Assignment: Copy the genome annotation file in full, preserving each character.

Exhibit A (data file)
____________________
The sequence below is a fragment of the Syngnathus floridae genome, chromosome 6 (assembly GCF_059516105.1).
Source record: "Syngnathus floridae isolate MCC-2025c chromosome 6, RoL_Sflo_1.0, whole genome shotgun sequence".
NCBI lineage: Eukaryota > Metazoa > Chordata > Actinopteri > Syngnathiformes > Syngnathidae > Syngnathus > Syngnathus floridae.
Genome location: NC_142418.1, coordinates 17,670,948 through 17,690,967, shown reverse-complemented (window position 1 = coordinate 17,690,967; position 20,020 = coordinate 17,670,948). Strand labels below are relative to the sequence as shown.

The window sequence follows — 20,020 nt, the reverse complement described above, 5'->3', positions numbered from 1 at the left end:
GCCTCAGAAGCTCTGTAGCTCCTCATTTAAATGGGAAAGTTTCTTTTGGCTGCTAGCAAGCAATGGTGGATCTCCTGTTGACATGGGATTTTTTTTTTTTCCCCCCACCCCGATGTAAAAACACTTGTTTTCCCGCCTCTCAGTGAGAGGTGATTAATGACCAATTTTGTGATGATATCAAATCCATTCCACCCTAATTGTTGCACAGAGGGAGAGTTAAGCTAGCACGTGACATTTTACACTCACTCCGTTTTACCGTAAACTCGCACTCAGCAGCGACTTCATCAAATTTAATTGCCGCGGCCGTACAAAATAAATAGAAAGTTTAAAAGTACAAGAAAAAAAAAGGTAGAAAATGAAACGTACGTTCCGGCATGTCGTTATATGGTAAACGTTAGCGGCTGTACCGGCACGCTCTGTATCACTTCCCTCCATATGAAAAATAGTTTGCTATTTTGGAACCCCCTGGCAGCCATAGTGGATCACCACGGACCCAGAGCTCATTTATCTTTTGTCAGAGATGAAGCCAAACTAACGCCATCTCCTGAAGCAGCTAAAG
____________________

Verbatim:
The sequence below is a fragment of the Syngnathus floridae genome, chromosome 6 (assembly GCF_059516105.1).
Source record: "Syngnathus floridae isolate MCC-2025c chromosome 6, RoL_Sflo_1.0, whole genome shotgun sequence".
NCBI lineage: Eukaryota > Metazoa > Chordata > Actinopteri > Syngnathiformes > Syngnathidae > Syngnathus > Syngnathus floridae.
Genome location: NC_142418.1, coordinates 17,670,948 through 17,690,967, shown reverse-complemented (window position 1 = coordinate 17,690,967; position 20,020 = coordinate 17,670,948). Strand labels below are relative to the sequence as shown.

The window sequence follows — 20,020 nt, the reverse complement described above, 5'->3', positions numbered from 1 at the left end:
GCCTCAGAAGCTCTGTAGCTCCTCATTTAAATGGGAAAGTTTCTTTTGGCTGCTAGCAAGCAATGGTGGATCTCCTGTTGACATGGGATTTTTTTTTTTTCCCCCCACCCCGATGTAAAAACACTTGTTTTCCCGCCTCTCAGTGAGAGGTGATTAATGACCAATTTTGTGATGATATCAAATCCATTCCACCCTAATTGTTGCACAGAGGGAGAGTTAAGCTAGCACGTGACATTTTACACTCACTCCGTTTTACCGTAAACTCGCACTCAGCAGCGACTTCATCAAATTTAATTGCCGCGGCCGTACAAAATAAATAGAAAGTTTAAAAGTACAAGAAAAAAAAAGGTAGAAAATGAAACGTACGTTCCGGCATGTCGTTATATGGTAAACGTTAGCGGCTGTACCGGCACGCTCTGTATCACTTCCCTCCATATGAAAAATAGTTTGCTATTTTGGAACCCCCTGGCAGCCATAGTGGATCACCACGGACCCAGAGCTCATTTATCTTTTGTCAGAGATGAAGCCAAACTAACGCCATCTCCTGAAGCAGCTAAAG